When the spam filter on our e-mail account is set too low, there are less little warrior filters out there defending us from junk mail. So all of the sudden, the little message that you have new mail takes you to an inbox of junk you don’t want. How disappointing right?

If you’re wondering where I’m going with this fun little story about e-mail and spam filters, let me bring it home for you.

We live in a world where we are continuously inundated with spam…and not just the e-mail kind. We intercept messages at a rapid fire rate 24 hours a day. They comes through media (film, tv, magazines, billboard ads, etc), conversations with others, grumpy people on subways, and on and on. We receive messages both relating to the natural world we live in as well as the spiritual one. While there is a degree of this we can’t filter out entirely because of the world we live in, there are personal spam filters we CAN set on what we will and won’t let in and to what degree we will let it in if we chose.

We 100% have the choice and personal control over how many of those spam messages we allow into our thoughts, lives and relationships with others. We have a lot of control over those filters. We don’t have to be the victim of our environment. We can set our personal environment. We each have the personal choice to let TRUTH be the armed spam filters that stand between us that the barrage of junk that would pollute our hearts and lives.

This post doesn’t come with a “how to” or a formula to make anything happen…but rather, a challenge. I challenge and encourage you to take an hour or two and do some prayerful reflecting on your own life. Where are your current spam filters set? Are there areas that need to be set higher? Is too much junk still coming in? Sit and take some time to evaluate how you can set your own life spam filters using the truth of scripture as your guide. Feel free to post comments about what you did and how you applied this in your own life if you gained something from this that you’d like to share.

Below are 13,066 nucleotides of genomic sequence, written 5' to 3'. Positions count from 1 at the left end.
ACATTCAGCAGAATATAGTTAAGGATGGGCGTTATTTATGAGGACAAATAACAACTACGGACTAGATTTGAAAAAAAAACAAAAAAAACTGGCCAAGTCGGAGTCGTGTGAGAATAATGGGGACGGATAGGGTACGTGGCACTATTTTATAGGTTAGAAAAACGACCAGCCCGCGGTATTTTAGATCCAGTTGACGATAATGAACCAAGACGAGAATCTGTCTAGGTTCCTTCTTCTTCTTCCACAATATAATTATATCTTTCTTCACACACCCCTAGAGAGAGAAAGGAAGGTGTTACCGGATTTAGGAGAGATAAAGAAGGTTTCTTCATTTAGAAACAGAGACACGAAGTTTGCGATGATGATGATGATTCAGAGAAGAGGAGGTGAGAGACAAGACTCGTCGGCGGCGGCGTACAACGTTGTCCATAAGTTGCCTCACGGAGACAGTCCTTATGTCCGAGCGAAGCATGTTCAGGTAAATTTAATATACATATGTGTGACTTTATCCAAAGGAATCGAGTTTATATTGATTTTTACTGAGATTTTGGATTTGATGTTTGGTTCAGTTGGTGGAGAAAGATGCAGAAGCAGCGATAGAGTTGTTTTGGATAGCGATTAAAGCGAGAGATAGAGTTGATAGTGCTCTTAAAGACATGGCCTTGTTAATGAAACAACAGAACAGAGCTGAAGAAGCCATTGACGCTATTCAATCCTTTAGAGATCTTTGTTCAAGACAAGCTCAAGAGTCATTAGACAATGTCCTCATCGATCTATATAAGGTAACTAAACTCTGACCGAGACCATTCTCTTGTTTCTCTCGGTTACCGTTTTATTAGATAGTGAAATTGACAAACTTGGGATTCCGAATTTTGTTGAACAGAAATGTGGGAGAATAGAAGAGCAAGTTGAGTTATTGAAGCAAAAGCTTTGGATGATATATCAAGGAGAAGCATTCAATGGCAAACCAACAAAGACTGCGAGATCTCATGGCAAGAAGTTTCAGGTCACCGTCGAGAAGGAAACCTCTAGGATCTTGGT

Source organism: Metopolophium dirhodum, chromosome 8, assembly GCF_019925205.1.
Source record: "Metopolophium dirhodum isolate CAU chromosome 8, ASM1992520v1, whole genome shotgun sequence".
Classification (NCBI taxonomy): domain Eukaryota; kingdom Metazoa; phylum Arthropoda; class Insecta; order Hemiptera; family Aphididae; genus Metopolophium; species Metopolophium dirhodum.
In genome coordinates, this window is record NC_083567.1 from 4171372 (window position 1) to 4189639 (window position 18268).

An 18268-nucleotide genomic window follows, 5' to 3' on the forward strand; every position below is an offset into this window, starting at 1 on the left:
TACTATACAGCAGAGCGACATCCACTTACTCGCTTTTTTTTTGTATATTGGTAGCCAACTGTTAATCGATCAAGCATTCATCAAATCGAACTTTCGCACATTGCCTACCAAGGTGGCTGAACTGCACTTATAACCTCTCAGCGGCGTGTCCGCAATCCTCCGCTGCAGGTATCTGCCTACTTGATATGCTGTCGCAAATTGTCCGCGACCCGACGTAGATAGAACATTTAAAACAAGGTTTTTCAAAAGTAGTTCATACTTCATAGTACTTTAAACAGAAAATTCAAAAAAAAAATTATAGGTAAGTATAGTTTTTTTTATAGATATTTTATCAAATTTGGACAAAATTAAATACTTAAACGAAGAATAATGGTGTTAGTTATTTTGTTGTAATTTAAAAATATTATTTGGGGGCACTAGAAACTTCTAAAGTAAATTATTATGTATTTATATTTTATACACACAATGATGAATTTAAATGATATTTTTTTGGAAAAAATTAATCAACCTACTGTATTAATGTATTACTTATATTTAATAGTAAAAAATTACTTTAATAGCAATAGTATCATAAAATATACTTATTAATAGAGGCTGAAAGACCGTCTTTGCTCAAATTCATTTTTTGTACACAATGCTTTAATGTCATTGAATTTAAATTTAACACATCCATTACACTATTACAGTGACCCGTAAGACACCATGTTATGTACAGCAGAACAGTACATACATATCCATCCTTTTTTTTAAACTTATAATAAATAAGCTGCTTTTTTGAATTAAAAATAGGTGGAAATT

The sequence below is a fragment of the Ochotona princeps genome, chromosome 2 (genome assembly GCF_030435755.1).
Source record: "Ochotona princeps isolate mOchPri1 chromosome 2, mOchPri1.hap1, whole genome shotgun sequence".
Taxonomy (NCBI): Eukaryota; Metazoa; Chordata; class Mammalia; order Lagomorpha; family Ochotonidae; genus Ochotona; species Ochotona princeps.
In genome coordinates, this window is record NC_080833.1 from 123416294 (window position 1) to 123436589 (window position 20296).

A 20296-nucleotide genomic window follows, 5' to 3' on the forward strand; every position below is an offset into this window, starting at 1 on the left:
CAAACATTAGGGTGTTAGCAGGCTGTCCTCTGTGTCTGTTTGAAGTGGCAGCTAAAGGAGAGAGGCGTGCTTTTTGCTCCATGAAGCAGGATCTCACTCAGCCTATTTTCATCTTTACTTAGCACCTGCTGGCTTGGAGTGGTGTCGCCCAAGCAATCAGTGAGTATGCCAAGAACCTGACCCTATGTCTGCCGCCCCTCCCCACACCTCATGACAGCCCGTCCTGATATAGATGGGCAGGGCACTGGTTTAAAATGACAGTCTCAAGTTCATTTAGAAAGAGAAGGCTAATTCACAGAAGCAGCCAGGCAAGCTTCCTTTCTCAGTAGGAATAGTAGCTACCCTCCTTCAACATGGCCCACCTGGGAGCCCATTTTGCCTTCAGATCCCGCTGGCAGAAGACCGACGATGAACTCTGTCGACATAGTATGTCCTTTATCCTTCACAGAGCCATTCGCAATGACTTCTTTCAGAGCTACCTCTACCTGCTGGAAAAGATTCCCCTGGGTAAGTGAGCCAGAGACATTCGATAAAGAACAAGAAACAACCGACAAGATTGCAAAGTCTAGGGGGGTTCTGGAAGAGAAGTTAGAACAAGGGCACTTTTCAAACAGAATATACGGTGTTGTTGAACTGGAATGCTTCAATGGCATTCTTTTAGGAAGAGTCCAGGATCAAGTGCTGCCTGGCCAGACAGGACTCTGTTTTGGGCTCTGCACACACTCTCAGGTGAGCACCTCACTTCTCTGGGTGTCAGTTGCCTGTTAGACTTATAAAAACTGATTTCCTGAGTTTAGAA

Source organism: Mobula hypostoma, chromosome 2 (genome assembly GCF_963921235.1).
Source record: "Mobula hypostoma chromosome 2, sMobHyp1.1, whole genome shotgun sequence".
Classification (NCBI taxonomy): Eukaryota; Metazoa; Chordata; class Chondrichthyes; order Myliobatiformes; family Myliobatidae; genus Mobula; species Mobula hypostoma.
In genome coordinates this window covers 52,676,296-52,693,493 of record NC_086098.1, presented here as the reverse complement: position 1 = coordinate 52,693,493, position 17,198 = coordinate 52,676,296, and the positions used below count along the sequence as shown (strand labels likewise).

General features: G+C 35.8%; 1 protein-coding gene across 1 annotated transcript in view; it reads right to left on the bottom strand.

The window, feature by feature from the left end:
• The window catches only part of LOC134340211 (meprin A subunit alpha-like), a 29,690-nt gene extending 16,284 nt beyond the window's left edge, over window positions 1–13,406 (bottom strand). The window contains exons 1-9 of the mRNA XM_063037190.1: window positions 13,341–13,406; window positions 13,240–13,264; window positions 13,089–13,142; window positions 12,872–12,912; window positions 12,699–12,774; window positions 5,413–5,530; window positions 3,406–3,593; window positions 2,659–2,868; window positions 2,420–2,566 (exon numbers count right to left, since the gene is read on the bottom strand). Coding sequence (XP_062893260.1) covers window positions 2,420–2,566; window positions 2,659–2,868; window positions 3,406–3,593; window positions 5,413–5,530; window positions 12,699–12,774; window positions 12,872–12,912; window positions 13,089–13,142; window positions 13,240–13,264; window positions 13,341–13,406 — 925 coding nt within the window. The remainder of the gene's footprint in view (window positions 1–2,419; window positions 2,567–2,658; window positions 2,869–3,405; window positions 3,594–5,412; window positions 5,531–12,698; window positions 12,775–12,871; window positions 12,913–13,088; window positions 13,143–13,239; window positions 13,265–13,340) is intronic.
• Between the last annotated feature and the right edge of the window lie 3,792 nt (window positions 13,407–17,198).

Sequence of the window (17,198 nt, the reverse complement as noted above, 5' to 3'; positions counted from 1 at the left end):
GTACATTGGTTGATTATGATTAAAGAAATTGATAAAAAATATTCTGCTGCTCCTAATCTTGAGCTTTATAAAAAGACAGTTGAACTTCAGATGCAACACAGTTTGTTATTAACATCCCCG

Obeying God: A Relationship Found in Truth Not Feelings

We live in a world so driven by selfish ambition, comfort and personal preference that the whole idea of obedience to another will outside of our own feels utterly foreign to our human experience. The very word obedience often makes people cringe. It somehow creates a mental association with the idea of losing our personhood, forfeiting our own wants and shriveling into a non-entity that exists to do another’s bidding. This might sound a bit extreme but really stop and think about it. As children, didn’t the very words “Obey your mommy & daddy” immediately make you want to rebel and run to do the very opposite? Our human nature is born into rebellion. It is counter-intuitive to follow what someone else wants or asks because it is so hard wired in us to do what we want to do.

I remember a few of the power struggles with my parents growing up when I had the chutzpah to say “I don’t want to” or “I don’t feel like it” when asked to do something. I quickly learned that “wanting to” or “feeling like it” and doing it were two separate things and they had little connection to each other when it came down to obeying instructions. But in other areas like what I wanted to wear or eat I was allowed some personal choice and the right to say “I don’t want to wear that” or “I don’t like beets.”

Personal preference is allowed in decisions where a right/wrong has not been established. There was nothing wrong with wanting to wear a yellow shirt or have a certain vegetable choice over another. There wasn’t a right or wrong at stake here…it was left up to my personal preference as a little girl trying to assert personal decision making ability and learn what I liked/didn’t like. It was only when there was an instruction to do or not do something that going against it became an obedience issue.